Nestlé is seeking to capitalise further on its successful ‘Not for Girls’ campaign with a limited edition Blokie Bar. Gender specificity in snacks looks set to grow as manufacturers and retailers seek to capitalise on the different nutritional needs and values of men and women.
The renaming of Yorkie will cover the standard chocolate bar and marks a continuation of Nestlé’s ‘Not for Girls’ campaign. The campaign has proved particularly successful for Nestlé since its inception in 2001 when Yorkie was repositioned as a male confectionery product.
The tongue-in-cheek £3.5m (US$5.8m) campaign claims that girls cannot handle the Yorkie bar. The campaign has a struck a chord with male consumers by using cheeky or provocative phrases, including the slogan ‘Do not feed the birds’ which featured in a poster campaign earlier this year.
The campaign has courted controversy, with the Advertising Standards Authority (ASA) rejecting numerous complaints about its content. Most plaintiffs saw the ads as offensive towards women and believed they reinforced sexist attitudes.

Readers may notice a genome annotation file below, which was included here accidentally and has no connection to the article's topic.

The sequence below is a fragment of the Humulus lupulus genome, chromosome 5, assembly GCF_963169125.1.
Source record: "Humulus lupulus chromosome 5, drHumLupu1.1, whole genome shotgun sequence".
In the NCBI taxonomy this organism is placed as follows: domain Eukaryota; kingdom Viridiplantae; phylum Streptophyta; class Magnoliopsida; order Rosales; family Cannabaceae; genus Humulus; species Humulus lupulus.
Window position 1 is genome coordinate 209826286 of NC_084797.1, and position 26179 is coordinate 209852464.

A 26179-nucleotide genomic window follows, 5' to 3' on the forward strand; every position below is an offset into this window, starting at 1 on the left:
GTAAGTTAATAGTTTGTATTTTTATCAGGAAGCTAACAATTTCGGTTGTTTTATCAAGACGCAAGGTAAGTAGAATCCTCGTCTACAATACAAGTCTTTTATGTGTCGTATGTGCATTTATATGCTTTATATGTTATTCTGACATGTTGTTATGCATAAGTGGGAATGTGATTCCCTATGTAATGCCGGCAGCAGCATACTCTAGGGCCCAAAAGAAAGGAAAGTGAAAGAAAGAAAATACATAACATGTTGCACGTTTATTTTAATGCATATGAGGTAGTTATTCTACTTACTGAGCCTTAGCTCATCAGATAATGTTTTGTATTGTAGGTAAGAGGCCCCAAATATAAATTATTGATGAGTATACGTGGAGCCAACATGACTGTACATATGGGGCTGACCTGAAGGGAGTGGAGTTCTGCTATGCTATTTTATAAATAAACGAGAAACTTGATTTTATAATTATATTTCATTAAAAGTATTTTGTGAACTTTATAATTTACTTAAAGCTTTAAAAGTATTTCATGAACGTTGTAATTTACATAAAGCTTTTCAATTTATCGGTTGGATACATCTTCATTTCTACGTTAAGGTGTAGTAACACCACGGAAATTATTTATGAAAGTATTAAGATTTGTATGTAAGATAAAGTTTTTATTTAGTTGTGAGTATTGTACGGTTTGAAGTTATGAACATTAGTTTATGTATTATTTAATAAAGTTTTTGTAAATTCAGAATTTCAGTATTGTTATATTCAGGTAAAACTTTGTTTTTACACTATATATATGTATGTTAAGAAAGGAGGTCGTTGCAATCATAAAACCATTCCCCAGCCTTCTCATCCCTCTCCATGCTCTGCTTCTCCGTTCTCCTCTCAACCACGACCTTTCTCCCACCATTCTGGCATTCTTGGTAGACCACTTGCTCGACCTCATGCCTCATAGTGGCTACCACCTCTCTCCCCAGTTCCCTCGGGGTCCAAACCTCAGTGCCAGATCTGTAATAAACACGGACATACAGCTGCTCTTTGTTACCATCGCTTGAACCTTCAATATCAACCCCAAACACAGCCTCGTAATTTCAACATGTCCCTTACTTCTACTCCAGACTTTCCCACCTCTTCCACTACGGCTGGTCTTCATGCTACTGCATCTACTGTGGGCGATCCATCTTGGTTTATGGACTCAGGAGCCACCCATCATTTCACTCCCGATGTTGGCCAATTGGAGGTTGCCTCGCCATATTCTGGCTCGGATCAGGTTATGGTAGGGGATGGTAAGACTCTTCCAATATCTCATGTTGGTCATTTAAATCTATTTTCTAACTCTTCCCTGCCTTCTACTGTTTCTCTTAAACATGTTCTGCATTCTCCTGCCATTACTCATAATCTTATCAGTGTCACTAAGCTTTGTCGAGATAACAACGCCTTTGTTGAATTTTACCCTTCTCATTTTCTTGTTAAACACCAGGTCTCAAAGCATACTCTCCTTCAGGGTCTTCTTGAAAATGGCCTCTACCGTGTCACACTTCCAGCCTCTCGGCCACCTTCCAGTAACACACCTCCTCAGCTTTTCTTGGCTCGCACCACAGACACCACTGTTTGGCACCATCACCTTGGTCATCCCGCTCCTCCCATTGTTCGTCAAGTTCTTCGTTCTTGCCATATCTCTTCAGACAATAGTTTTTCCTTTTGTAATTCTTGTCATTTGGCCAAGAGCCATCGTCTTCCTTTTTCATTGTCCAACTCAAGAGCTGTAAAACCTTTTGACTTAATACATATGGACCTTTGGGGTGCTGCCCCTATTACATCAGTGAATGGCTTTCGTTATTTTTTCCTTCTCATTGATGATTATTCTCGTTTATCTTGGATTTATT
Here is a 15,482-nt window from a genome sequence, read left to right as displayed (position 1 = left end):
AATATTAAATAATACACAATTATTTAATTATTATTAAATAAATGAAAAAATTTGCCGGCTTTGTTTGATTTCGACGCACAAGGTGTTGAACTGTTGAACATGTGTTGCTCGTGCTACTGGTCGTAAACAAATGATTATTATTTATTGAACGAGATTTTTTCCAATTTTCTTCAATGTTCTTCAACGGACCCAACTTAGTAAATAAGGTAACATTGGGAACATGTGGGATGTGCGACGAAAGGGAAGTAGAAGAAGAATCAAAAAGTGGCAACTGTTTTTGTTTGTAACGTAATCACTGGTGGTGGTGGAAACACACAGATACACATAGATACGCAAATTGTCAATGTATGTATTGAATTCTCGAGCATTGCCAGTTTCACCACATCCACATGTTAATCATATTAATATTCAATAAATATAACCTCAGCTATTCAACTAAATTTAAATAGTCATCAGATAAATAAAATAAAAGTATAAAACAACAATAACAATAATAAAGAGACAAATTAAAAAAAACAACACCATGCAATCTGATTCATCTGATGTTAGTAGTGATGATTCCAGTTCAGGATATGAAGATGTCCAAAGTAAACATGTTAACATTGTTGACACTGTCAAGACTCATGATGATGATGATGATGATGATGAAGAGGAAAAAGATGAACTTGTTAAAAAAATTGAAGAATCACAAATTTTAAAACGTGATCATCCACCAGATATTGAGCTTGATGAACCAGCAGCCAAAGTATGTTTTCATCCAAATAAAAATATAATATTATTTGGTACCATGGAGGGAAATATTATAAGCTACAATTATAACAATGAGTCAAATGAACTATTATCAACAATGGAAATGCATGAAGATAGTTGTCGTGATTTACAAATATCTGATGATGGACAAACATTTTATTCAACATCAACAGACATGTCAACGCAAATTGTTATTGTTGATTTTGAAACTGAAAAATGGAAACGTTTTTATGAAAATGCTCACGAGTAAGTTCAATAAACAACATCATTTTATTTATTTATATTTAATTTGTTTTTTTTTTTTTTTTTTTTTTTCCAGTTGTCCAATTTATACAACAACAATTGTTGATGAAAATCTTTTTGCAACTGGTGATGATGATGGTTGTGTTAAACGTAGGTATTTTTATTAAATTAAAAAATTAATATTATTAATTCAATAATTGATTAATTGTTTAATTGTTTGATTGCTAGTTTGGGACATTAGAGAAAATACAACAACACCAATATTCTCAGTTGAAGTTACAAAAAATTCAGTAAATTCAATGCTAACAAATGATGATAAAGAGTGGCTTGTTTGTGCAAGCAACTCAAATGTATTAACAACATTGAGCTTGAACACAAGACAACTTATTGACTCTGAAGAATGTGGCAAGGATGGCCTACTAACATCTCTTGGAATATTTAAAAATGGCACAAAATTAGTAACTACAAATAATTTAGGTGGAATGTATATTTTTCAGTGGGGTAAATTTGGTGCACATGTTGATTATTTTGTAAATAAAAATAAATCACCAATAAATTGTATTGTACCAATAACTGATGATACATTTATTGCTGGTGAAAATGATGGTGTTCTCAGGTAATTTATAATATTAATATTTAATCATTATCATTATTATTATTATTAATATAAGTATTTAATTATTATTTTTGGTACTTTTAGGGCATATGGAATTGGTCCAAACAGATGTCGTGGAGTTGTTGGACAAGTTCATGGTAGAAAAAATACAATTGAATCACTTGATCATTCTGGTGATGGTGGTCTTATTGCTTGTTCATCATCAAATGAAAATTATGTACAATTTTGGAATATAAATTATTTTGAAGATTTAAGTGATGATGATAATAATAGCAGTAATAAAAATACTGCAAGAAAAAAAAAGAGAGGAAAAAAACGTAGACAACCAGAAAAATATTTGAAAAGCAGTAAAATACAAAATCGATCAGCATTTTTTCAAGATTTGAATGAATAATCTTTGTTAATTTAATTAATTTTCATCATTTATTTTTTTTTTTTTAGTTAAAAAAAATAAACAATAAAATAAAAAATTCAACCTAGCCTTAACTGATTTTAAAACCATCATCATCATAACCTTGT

Currently it is not known whether Nestlé plans to repeat the renaming on a rolling basis. It is likely that the company will await consumer feedback and analyse sales performance before signalling further intentions.
Gender specificity in the marketing of snacking products is not restricted to chocolate. KP Foods recently launched the Real McCoy’s John Smiths Steak and Ale Flavour Ridge Cut Potato Chips in the UK, positioning them as the ‘definitive male snack’. Such limited edition products help to maintain and grow market share, reinforce brand identity and maintain consumer interest.
The confectionery sector has grown increasingly conscious of a ‘gender gap’ in the market. Women are more sensitive to healthy eating, particularly when it comes to snacking, and see chocolate as more of a luxury indulgence.
Women also have different nutritional needs from men – certain vitamins and minerals can support women’s immune systems, promote healthy bones or prevent birth defects. Manufacturers have picked up on this fact and translated it into women-only products such as the LUNA bar. It seems likely that such gender specific targeting will become increasingly common as manufacturers continue to hunt for new niches.
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